CONTACT: STEVE PARROTT
101 Jessup Hall
Iowa City IA 52242
(319) 335-0552; fax (319) 335-0558
Release: Oct. 18, 2001
Coleman: budget proposal will cause problems, but UI will do its share
CITY, Iowa -- University of Iowa President Mary Sue Coleman said the new budget-cutting
proposal outlined last week by Iowa Governor Tom Vilsack improves the situation
for the university, but the fiscal problem remains serious. When combined
with earlier budget cuts, the reduction to the UI's state appropriations for
fiscal year 2002 would total more than $30 million.
"We recognize the gravity of the state's revenue shortfall and will
do our share to help," Coleman said. "A 4.3-percent reduction is
obviously less destructive than a 7-percent reduction, but this is still the
most serious budget situation we have faced."
On Oct. 11, Vilsack announced an across-the-board state budget cut of 4.3
percent, designed to remove about $200 million from state spending during
the current fiscal year, which began July 1. This proposal supersedes a plan
put forth by the governor in late September to trim $108 million from the
budget by targeted cuts. About two-thirds of the state budget was exempted
from cuts under that earlier proposal. The University of Iowa would have needed
to reduce spending in the current fiscal year by $21.9 million. The new plan
calls for the UI to cut its current budget by $13.5 million.
"There is a very big difference in the consequences of reducing our
budget by $21.9 million versus $13.5 million," said Douglas K. True,
UI vice president for finance and university services. "While cutting
$13.5 million will cause less pain, we are still talking about a very large
number to reduce at a time when only two-thirds of the fiscal year remains."
True said the planning process already underway will remain the same as
the UI prepares to deal with the cuts.
"We are well along in the process of consulting with deans and other
administrators as well as with faculty, staff and student constituent groups,"
True said. "We've identified some options to cope with reductions but
it's still too early to tell the exact impacts or strategies at this time."
The UI has already taken some actions to reduce the FY02 budget:
* As part of budget cutting actions taken earlier, the UI eliminated 107
positions, mostly by leaving vacant positions open. That included 70 faculty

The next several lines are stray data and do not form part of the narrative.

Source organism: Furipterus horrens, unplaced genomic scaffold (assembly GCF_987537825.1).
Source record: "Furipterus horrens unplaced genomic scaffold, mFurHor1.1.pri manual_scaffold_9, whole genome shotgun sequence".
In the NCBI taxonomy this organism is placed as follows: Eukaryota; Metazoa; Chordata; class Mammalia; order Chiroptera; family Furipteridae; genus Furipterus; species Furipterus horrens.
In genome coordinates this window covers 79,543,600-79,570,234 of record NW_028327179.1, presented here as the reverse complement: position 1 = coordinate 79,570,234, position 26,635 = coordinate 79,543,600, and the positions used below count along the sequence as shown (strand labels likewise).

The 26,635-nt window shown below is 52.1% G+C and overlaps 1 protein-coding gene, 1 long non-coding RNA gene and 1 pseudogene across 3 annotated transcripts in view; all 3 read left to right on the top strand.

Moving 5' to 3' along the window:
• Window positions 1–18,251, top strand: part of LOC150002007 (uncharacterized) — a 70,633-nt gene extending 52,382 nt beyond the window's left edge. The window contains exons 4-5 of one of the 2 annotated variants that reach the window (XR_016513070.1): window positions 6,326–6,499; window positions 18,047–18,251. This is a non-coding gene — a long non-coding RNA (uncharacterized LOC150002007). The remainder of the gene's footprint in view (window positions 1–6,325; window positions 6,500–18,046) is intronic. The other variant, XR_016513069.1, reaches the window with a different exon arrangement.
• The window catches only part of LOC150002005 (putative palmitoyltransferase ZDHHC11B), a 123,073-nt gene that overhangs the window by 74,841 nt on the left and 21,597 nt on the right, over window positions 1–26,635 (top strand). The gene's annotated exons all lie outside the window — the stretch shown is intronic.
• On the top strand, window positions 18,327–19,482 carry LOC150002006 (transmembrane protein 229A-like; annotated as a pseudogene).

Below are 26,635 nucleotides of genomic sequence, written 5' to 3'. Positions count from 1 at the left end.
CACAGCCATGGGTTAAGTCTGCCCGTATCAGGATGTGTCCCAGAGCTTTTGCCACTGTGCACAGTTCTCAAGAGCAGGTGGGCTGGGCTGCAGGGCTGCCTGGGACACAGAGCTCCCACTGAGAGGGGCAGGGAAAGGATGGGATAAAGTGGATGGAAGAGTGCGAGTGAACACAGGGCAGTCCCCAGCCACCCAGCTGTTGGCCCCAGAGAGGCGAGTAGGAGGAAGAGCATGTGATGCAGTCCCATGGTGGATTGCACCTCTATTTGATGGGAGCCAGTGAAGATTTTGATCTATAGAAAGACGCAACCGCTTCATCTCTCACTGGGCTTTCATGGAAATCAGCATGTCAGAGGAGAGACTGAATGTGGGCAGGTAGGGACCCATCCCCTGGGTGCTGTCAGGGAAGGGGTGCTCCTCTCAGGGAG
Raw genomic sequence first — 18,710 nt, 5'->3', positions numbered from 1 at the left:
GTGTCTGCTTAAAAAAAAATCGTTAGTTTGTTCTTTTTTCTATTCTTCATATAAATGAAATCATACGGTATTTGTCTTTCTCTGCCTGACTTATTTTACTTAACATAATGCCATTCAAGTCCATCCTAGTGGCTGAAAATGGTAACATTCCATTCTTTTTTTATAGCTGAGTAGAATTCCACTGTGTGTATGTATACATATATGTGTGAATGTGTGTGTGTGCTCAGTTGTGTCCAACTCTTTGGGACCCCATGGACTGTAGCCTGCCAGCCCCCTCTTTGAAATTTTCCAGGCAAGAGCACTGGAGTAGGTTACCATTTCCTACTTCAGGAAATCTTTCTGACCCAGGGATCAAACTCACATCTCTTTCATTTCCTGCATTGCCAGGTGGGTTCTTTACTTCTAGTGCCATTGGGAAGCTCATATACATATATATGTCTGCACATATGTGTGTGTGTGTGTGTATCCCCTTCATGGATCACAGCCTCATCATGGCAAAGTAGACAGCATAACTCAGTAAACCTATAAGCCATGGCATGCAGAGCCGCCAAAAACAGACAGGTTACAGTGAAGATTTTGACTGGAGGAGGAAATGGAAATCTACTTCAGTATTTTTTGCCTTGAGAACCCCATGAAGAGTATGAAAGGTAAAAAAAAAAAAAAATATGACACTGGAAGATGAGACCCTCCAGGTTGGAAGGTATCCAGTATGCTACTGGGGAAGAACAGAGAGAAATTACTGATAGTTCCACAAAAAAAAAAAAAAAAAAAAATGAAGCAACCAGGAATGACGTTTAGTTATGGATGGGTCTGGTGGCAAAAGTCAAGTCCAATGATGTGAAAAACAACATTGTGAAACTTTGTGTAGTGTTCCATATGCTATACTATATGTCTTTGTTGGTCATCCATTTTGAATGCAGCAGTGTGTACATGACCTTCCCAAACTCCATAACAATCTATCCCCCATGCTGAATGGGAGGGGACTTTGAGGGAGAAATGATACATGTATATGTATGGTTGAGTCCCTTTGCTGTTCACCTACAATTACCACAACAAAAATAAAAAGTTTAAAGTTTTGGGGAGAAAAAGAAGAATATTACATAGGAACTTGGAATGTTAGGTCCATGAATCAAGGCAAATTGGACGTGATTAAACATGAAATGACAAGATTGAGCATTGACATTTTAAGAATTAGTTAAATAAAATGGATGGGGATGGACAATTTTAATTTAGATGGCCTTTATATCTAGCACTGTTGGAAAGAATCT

* A number of high-level administrative positions have been left vacant or
are being filled with interim appointments, including the vice president for
University Relations (David Skorton, vice president for research, is handling
the duties of that position), the vice provost, the associate vice president
for facilities services, the registrar, director of Affirmative Action, the
dean of the Graduate College, the dean of Continuing Education, the associate
vice president for Human Resources, and the director of the Museum of Natural
* Last week, UI officials announced the deferment of building renewal projects
totaling $1.7 million and equipment purchases totaling $1.1 million. Building
projects to be deferred include those at Spence Laboratories and at Trowbridge
Hall. Equipment purchases that will be put off include both computers and
instructional equipment replacement.
* This week, Coleman announced a one-year deferment of Phase II of the West
Campus Hawkeye Athletic and Recreation Complex. Phase II includes the construction
of an aquatics center, indoor and outdoor tennis facilities, recreation space,
lockers, showers, and offices. Phase I of that project is well under way and
will be completed within a year. That includes the Roy G. Karro Hall of Fame
and Visitors Center Building, and a new women's intercollegiate soccer field.
* Two weeks ago, the UI announced the suspension of six internal grant competitions.
That suspension will save the university about $1.1 million from the current
fiscal year. Among the programs to be cut is CIFRE, the Central Investment
Fund for Research Enhancement, which provides individual awards of up to $10,000
to support faculty and research scientists for work that will assist in developing
new initiatives or enhance competitiveness for external funding.
Additional reductions would be achieved by actions such as the following:
* Further reductions of temporary and permanent staff positions.
* Suspension of some faculty developmental and support programs.
* Reductions in faculty, staff and student travel.
* Collegiate deans have developed preliminary budget cutting suggestions,
such as leaving faculty positions vacant, reducing jobs through attrition,
postponing job searches, increasing minimum class sizes and/or reducing the
number of courses offered.
* The athletic department, in addition to postponing Phase II of the West
Campus project, will leave four positions vacant, eliminate two more positions
following upcoming retirements, and will make changes in the mode and frequency
* In addition to the 107 positions expected to be lost as a result of the
earlier state appropriations reductions, the 4.3 percent across the board
budget reduction is expected to reduce 158 additional positions, based upon
the proportion of salary expense in the General Education Fund budget and
the preliminary plans of unit heads.